Q: My wife and I have lived in our apartment for 10 years, and I’m the resident manager. A few years ago, my wife was diagnosed with AIDS, but thanks to aggressive (and expensive) medical care that we get through my health benefits on the job, she seems to be holding on. I’ve just been told that I’m being terminated as the manager, but no one will tell me why. I suspect it’s because someone’s uncomfortable with me taking care of an AIDS patient, and that sounds like discrimination to me. Can the firm legally do this? –Brent B.
A: You may be experiencing a form of discrimination known as "association discrimination." A little-noticed provision of the Americans With Disabilities Act (ADA) aims to prevent employers from discriminating against employees who "associate" with someone who has a disability (for example, an employee who has a family member or roommate with a disability). There’s no debate about whether it’s illegal for an employer, afraid of contamination, to fire someone who cares for a person with HIV-AIDS — that’s against the law. Similarly, employers can’t legally refuse to hire someone who has a child with disability, on the assumption that the applicant would miss a lot of work due to her child’s condition.
Your wife qualifies as a person with a disability; the Supreme Court has said that even asymptomatic HIV infection qualifies as a disability under the law. But now we get to the hard part of your potential claim: You’ll need to be able to show that it was your association with an AIDS patient that motivated the apartment firm’s actions, and not something else. To prove this, you would need to show that the firm knew of your wife’s condition and that there are no other plausible reasons for your firing. If your personnel file is replete with glowing job reviews, it will be hard for the firm to plausibly offer "poor performance" as a justification. If you have any direct proof of how your firm felt about your wife’s condition — perhaps evidenced by its words or deeds — that would be strong evidence, as would proof that you were fired shortly after the firm became aware that your wife has AIDS.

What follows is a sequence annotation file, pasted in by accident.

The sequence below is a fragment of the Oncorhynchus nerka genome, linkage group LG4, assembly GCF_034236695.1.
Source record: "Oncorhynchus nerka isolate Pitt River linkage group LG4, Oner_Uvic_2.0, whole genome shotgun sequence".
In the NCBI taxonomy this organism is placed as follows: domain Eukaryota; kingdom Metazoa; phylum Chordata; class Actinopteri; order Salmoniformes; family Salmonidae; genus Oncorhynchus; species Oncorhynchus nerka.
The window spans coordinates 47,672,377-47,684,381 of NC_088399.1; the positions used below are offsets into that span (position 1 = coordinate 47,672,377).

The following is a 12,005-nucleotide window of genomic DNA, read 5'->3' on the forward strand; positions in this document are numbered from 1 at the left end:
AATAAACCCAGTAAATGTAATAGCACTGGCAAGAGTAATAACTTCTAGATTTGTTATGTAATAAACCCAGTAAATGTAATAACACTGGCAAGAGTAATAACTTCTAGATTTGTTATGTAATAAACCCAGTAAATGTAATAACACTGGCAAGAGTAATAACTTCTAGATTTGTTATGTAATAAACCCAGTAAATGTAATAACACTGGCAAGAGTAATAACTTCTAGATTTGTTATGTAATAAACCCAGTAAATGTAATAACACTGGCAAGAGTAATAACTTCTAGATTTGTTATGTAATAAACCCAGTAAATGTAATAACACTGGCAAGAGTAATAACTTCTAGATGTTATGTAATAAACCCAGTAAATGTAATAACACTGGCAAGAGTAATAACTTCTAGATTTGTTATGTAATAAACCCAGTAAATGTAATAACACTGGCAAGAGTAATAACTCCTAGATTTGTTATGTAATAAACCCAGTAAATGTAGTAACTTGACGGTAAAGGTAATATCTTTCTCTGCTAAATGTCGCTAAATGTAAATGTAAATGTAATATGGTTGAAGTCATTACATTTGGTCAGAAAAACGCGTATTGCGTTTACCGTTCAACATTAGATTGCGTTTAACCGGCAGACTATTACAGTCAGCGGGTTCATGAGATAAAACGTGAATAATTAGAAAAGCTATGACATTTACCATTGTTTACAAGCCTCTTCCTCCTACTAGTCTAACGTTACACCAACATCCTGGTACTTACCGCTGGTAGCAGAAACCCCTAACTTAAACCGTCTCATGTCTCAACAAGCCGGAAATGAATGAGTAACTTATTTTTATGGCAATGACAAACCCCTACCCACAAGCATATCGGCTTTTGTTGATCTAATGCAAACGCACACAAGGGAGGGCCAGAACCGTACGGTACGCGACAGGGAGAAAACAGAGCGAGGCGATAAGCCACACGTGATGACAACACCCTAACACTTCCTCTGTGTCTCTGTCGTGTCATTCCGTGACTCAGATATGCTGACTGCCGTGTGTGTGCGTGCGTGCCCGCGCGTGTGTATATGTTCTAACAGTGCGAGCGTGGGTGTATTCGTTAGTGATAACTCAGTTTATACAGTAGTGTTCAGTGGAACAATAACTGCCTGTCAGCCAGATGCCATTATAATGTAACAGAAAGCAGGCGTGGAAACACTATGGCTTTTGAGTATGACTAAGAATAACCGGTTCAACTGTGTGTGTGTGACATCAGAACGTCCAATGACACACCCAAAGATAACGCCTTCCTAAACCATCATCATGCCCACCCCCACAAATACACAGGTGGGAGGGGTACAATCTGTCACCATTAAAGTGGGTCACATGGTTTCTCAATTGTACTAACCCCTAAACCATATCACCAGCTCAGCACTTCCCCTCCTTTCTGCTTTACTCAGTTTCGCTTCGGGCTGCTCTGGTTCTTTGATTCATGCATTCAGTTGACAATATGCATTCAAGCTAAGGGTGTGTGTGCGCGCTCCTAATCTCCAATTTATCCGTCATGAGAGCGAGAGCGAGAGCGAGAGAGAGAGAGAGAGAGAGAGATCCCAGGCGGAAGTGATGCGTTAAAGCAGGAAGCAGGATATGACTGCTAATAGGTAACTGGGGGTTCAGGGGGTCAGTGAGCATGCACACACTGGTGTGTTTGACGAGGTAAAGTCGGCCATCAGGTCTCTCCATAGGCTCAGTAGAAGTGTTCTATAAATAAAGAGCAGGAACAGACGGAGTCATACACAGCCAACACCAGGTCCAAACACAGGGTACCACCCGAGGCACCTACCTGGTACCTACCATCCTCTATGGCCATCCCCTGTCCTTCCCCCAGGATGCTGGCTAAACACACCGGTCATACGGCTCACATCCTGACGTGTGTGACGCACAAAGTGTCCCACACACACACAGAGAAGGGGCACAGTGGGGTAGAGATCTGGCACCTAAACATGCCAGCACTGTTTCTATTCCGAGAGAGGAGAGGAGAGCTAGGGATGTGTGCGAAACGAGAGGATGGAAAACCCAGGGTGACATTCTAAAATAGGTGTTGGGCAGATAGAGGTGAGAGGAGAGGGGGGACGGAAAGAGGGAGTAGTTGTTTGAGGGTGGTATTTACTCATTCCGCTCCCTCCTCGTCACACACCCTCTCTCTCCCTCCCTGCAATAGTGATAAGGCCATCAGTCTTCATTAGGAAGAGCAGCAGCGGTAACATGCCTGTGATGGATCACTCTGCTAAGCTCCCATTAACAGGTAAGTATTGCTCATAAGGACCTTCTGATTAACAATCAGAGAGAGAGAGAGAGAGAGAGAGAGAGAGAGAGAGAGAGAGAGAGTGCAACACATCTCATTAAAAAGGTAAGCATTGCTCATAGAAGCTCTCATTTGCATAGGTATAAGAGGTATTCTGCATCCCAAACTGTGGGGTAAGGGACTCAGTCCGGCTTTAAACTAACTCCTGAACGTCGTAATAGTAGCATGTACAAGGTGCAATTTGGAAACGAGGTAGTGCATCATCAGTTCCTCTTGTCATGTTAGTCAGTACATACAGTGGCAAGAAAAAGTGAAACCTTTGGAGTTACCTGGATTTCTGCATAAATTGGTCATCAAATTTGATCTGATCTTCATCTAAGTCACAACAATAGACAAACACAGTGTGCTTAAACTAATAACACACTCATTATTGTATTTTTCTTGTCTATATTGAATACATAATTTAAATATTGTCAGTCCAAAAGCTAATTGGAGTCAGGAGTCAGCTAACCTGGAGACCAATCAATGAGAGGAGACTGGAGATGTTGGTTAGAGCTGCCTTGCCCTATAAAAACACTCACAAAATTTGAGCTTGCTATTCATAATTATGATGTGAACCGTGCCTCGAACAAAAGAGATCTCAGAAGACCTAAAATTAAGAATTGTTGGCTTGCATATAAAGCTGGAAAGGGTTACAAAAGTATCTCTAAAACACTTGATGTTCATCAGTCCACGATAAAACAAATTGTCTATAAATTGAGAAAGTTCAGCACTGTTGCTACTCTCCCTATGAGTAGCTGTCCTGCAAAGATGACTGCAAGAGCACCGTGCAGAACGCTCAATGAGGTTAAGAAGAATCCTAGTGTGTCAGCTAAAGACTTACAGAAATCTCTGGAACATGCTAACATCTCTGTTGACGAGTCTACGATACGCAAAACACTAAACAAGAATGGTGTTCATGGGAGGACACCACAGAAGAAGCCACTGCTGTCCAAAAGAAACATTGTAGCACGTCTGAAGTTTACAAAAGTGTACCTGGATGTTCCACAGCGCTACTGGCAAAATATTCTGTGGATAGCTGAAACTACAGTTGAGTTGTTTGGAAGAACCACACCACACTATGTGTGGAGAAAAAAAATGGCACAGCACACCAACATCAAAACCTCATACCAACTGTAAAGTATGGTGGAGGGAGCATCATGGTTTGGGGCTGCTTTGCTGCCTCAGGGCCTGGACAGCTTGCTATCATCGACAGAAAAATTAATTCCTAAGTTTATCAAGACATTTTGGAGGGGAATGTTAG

Unfortunately, there’s one more hurdle that you may need to confront. While it is against the law to discriminate against you because of your association with a disabled person, the apartment firm may argue that its action had nothing to do with your wife’s condition and everything to do with the cost of treating that condition. Its argument would be that it fires anyone whose insurance costs reach a certain level, whether or not those costs are related to a disability. It’s unclear how a court would rule on this type of defense. There haven’t been many cases on the issue, and legal commentators disagree on how this defense should be analyzed. Where the law is unsettled and there’s so much at stake (not only your job, but your wife’s continued access to the health care she needs), you’d be well-advised to talk to a local disability-rights lawyer.
Janet Portman is an attorney and managing editor at Nolo. She specializes in landlord/tenant law and is co-author of "Every Landlord’s Legal Guide" and "Every Tenant’s Legal Guide." She can be reached at firstname.lastname@example.org.